An implant can include portions (e.g., central support with the expansion member and extension portion(s)) made from woven materials. In some cases, the mesh can be of a “woven” construction made from monofilaments, multifilaments, yarns of polymeric material, or combinations thereof. A woven mesh generally has openings and the size and shape of these openings can be defined by the weave or knitting patterns of the woven mesh. The openings can be of any one or combination of shapes, such as square, rectangular, triangular, oval, circular, or more complex polygonal shapes (hexagonal, etc.), as well as irregular shapes, such as might be associated with more complex knitted or woven constructs.

The central support portion with expansion member and extension portion(s) of the implant can be made from the same woven mesh or from different woven meshes. In some cases the central support portion and the extension portions(s) are of a continuous weave. In other cases the central support portion and the extension portions(s) are not a continuous weave and are stitched together to join these portions of the implant.

In some embodiments the implant portions having a knitted or woven construction using biostable monofilaments, such as polypropylene monofilaments (see, for example, U.S. Pat. No. 4,911,165). In some embodiments the implant portions having a knitted or woven construction using biodegradable monofilaments, such as poly(L-lactide) (PLLA) monofilaments (see, for example, Kinoshita, Y. et al. (1993) Biomaterials; 14:729-36.). Exemplary monofilaments have diameters in the range of about 10 μm to about 250 μm (˜0.0004 to ˜0.01 inches), or more specifically from about 25 μm to about 150 μm (˜0.001 to ˜0.006 inches).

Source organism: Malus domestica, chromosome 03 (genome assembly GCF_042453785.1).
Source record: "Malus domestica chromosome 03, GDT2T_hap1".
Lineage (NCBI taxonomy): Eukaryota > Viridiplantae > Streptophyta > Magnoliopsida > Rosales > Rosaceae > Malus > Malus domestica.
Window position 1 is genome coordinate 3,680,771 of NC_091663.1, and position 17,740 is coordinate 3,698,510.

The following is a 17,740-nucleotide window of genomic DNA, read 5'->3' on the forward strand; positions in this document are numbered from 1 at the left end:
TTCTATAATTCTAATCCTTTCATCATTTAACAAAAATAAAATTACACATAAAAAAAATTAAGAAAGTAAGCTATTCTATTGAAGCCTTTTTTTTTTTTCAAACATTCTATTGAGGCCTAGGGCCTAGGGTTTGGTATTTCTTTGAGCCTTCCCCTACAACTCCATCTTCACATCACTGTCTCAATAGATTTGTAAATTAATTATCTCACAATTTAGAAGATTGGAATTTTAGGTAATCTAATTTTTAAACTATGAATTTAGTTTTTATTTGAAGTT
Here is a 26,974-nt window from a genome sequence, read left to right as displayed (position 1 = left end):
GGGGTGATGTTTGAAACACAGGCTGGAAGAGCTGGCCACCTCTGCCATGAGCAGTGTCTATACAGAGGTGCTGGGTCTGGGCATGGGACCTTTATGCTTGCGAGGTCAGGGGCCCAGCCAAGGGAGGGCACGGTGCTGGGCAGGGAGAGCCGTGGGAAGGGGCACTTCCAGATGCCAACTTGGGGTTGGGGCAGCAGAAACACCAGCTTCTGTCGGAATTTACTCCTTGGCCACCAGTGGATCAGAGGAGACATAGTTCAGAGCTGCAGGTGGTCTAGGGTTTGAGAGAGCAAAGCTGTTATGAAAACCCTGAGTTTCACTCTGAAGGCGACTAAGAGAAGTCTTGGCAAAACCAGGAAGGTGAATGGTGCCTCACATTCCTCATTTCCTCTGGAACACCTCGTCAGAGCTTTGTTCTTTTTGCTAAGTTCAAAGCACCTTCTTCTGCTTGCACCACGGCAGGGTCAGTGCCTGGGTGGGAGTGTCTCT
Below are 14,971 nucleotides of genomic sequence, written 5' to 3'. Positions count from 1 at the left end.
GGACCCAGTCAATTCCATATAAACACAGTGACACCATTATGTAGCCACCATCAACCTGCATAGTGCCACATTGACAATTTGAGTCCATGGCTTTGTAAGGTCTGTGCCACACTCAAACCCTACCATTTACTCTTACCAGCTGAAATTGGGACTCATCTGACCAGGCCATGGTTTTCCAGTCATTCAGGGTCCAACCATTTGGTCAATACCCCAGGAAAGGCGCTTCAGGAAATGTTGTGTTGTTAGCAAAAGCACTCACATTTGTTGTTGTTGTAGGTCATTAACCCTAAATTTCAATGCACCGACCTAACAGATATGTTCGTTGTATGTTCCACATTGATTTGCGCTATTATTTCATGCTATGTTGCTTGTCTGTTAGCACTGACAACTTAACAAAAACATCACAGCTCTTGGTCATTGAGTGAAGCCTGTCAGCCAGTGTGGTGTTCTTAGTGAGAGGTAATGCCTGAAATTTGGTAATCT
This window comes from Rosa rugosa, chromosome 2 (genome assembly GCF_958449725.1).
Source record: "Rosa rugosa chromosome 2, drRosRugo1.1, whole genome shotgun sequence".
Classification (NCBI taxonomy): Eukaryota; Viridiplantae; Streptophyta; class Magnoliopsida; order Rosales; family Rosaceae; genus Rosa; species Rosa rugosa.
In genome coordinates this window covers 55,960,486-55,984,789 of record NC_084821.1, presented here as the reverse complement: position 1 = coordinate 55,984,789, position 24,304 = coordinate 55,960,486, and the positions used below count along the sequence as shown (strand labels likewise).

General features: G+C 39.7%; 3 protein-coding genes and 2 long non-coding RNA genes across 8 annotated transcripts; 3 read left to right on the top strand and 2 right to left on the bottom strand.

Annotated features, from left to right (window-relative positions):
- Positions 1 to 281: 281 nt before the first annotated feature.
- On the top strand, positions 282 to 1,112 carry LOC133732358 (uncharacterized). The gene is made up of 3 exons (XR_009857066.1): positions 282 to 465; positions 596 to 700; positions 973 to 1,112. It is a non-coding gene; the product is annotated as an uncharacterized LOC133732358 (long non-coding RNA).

Some example of commercially available synthetic materials include MarleX™ (polypropylene) available from Bard of Covington, R.I., Prolene™ (polypropylene) and Mersilene (polyethylene terephthalate) Hernia Mesh available from Ethicon, of New Jersey, Gore-TeX™ (expanded polytetrafluoroethylene) available from W.L. Gore and associates, Phoenix, Ariz., and the polypropylene sling available in the SPARC™ sling system, available from American Medical Systems, Inc. of Minnetonka, Minn. Commercial examples of absorbable materials include Dexon™ (polyglycolic acid) available from Davis and Geck of Danbury, Conn., and Vicryl™ available from Ethicon.

All or portions of the implants of the invention (e.g., including multi-piece implants) can be made from a woven mesh. For example, the central support portion and the one or more extension portions can be made from a woven mesh. Alternatively, one portion of the implant can be made from a woven mesh, and another portion of the implant can be made from a material that is different than the woven mesh, such as a molded, non-woven, mesh, or a naturally derived material, including those described herein.